Investors may not care about a lot of legal terms (legalese), but most investors know the term “statute of frauds” – that when there is no written contract for real estate, no contract exists; in other words, a court can’t enforce an oral contract for real estate. It is from this understanding that when an investor gets sued by a partner for an interest in real property, they are quick to argue that there was no written contract and therefore the other party is barred from any relief. While the statute of frauds could apply, that is not the end of the discussion. As lawyers all know, there are exceptions to every rule.
The statute of frauds is an old legal doctrine that a contract for real property cannot be enforced against a party unless that person signed an agreement in writing. Now a signature can take many forms, including merely initials, and a written agreement can be anything from notes on a napkin to a 30page contract. However, the gist is that there must be a written document that sets forth the important terms, and that document must be acknowledged or agreed to by the party to be bound.
In a typical real estate sale, this happens every time. A buyer submits a formal written contract to the seller and then the seller signs the contract. The contract sets forth what property is being sold, the purchase price as well as the date of close of escrow. Those are the most important terms. The contract will also contain other terms, such as disclosures and contingencies. Now, think for a second about the situation where a buyer and a seller are negotiating. Even if they have agreed to all of the material terms, unless they put that agreement into writing and sign it, neither party is bound. A seller could still sell the property to someone else or the buyer could elect not to do anything. Neither party could enforce the contract against the other – because there was no written contract for real property. The statute of frauds has very logical underpinnings – it would be impossible for a court to enforce terms that were only discussed orally, and also parties need a clear demarcation when they have passed negotiations and actually entered into a binding contract.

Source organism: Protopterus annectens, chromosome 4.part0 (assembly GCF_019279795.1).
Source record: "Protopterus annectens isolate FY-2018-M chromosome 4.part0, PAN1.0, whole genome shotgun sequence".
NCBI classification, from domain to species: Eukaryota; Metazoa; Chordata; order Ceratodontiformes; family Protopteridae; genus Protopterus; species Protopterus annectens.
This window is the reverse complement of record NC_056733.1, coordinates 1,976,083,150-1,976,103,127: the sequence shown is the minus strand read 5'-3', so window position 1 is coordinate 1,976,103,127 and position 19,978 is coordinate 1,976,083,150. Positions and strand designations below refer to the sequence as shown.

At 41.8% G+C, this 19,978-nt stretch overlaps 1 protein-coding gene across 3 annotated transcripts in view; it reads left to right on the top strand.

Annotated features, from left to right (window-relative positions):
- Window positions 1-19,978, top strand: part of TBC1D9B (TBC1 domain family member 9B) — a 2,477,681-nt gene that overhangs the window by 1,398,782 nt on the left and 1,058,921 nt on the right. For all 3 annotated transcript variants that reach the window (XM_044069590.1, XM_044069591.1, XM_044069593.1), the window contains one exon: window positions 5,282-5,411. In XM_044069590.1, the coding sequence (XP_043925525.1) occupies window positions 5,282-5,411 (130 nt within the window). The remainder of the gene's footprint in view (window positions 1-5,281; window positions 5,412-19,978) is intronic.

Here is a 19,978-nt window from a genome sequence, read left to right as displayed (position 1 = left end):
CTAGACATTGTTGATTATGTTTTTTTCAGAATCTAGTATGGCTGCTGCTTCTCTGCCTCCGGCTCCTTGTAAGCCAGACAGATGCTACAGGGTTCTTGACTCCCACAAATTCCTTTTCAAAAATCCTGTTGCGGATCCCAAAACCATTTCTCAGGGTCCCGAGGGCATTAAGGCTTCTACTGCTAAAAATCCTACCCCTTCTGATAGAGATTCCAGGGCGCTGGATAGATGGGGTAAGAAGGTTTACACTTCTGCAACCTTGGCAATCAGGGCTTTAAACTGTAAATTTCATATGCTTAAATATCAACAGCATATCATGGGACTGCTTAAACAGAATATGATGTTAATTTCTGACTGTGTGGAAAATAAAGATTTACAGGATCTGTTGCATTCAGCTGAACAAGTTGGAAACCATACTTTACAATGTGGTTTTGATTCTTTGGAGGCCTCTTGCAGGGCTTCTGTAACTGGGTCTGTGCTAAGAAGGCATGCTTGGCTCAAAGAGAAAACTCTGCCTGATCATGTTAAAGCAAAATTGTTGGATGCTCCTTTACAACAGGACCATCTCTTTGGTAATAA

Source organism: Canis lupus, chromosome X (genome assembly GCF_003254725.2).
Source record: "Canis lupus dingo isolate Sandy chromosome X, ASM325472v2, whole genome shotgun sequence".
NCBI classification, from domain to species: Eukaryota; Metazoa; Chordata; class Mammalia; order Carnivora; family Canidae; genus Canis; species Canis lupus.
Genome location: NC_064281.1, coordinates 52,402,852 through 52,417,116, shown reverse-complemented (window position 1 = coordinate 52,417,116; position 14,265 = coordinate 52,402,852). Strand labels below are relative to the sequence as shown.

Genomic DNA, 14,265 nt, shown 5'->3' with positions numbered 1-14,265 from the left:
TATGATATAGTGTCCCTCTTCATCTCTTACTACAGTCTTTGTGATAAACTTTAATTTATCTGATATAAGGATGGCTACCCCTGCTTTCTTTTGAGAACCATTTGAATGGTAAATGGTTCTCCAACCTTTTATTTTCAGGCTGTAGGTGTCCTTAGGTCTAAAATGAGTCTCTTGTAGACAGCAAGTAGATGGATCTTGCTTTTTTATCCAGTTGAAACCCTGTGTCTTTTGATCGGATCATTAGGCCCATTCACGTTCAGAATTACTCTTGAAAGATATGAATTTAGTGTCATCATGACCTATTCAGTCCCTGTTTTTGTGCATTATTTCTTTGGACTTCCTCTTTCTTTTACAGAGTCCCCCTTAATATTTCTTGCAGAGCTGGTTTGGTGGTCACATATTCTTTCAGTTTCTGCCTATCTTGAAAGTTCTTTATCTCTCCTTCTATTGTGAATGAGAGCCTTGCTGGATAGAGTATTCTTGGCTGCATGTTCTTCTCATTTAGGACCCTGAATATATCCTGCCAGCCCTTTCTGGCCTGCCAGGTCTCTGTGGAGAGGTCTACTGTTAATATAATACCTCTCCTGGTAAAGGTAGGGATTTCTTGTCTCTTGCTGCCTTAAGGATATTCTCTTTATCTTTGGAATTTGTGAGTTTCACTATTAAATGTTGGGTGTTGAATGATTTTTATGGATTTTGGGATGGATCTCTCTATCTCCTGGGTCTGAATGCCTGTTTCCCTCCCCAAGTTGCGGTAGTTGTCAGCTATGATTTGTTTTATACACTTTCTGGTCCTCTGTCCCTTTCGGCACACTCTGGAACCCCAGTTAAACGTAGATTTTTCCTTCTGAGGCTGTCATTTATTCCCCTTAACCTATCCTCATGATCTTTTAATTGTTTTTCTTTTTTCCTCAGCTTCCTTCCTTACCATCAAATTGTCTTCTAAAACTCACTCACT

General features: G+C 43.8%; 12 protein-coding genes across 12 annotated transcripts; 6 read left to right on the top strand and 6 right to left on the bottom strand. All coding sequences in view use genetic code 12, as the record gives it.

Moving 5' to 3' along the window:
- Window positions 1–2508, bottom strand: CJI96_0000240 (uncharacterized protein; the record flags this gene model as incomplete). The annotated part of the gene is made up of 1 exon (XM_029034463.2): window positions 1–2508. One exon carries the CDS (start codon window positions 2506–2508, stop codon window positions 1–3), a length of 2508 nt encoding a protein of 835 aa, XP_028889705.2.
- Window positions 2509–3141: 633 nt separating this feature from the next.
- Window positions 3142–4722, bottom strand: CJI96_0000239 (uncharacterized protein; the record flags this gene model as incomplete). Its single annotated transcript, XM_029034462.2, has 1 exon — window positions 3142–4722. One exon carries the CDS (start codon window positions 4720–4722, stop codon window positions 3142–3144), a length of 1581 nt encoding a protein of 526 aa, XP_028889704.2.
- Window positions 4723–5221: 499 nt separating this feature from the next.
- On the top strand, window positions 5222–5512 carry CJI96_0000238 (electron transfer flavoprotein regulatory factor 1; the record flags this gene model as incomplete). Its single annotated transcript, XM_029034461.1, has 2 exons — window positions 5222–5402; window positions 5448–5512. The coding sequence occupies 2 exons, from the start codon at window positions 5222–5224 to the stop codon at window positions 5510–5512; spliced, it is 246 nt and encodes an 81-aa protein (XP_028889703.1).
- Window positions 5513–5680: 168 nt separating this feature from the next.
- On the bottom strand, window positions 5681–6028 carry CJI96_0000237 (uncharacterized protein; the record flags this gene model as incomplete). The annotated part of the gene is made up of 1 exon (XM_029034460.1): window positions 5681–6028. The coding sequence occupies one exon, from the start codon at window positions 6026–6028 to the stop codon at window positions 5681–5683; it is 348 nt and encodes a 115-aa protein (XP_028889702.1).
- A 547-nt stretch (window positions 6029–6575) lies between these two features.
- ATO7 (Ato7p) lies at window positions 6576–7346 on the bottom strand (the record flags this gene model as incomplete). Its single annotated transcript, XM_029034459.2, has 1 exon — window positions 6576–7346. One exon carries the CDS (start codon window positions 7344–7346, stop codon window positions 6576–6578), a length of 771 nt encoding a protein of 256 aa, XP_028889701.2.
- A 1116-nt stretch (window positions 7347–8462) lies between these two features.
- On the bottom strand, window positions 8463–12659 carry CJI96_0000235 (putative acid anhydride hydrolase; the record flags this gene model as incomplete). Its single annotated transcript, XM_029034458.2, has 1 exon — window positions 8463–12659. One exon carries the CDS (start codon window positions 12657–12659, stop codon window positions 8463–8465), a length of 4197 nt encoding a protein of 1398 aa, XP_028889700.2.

In a related, but different circumstance, we regularly see business partners sue each other over real estate. Maybe one partner had title in their name and the other wants to be put on title. Maybe one partner wants to force a sale or get their equity, but they aren’t on title. When the party that is not on title sues the titleholder, things get messy. We have been on both sides of this litigation and the short story is that it’s a complicated mess.
The partner who is on title always points to the statute of frauds and argues that there is no written agreement and thus the other partner can’t file suit. They basically claim that although they did work together, there was nothing in writing and thus the other party is prohibited from any recovery. While the statute of frauds would appear to bar this type of lawsuit, there are exceptions to the rule based upon constructive trust, equitable principles and partnerships. A court may impose a constructive trust whenever title to property has been obtained through “fraud, misrepresentation, concealment, undue influence, duress or through any other means which render it unconscionable” for the holder of legal title to continue to retain and enjoy its beneficial interest. This gives the court great latitude to give relief to the person who is not on title. Further, if partners are in the business of sharing profits from the purchase and sale of lands, the statute of frauds wouldn’t bar lawsuits between partners. This is because the lawsuit wouldn’t be over a specific property, but rather one partner would be suing for his alleged interest in the “partnership.” Please note that this is an oversimplification and there are complicated nuances to these arguments.
The lesson here is: (1) document relationships between parties; and (2) even if you think a rule applies, it may not. In the legal world, exceptions are the law.
By Mark B. Zinman, Zona Law Group